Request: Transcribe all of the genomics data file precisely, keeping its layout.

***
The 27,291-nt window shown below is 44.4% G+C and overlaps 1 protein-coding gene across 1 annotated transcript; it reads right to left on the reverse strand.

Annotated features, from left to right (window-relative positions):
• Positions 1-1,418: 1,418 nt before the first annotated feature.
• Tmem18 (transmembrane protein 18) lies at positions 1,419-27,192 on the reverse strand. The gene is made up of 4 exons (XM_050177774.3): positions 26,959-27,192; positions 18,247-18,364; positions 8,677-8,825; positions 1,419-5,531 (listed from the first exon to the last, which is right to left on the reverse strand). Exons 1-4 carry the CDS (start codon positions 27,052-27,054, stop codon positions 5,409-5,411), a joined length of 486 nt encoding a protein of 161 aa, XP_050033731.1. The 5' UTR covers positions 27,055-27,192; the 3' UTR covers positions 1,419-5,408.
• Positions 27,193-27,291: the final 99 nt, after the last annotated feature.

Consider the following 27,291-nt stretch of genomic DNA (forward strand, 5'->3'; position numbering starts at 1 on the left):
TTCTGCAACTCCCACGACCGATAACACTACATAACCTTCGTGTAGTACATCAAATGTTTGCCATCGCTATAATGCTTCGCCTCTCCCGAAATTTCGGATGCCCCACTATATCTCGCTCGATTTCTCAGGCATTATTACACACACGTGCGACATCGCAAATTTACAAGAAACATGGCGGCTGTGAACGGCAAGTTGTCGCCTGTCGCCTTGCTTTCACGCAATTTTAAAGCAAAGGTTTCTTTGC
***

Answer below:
The 27,291-nt window shown below is 44.4% G+C and overlaps 1 protein-coding gene across 1 annotated transcript; it reads right to left on the reverse strand.

Annotated features, from left to right (window-relative positions):
• Positions 1-1,418: 1,418 nt before the first annotated feature.
• Tmem18 (transmembrane protein 18) lies at positions 1,419-27,192 on the reverse strand. The gene is made up of 4 exons (XM_050177774.3): positions 26,959-27,192; positions 18,247-18,364; positions 8,677-8,825; positions 1,419-5,531 (listed from the first exon to the last, which is right to left on the reverse strand). Exons 1-4 carry the CDS (start codon positions 27,052-27,054, stop codon positions 5,409-5,411), a joined length of 486 nt encoding a protein of 161 aa, XP_050033731.1. The 5' UTR covers positions 27,055-27,192; the 3' UTR covers positions 1,419-5,408.
• Positions 27,193-27,291: the final 99 nt, after the last annotated feature.

Consider the following 27,291-nt stretch of genomic DNA (forward strand, 5'->3'; position numbering starts at 1 on the left):
TTCTGCAACTCCCACGACCGATAACACTACATAACCTTCGTGTAGTACATCAAATGTTTGCCATCGCTATAATGCTTCGCCTCTCCCGAAATTTCGGATGCCCCACTATATCTCGCTCGATTTCTCAGGCATTATTACACACACGTGCGACATCGCAAATTTACAAGAAACATGGCGGCTGTGAACGGCAAGTTGTCGCCTGTCGCCTTGCTTTCACGCAATTTTAAAGCAAAGGTTTCTTTGC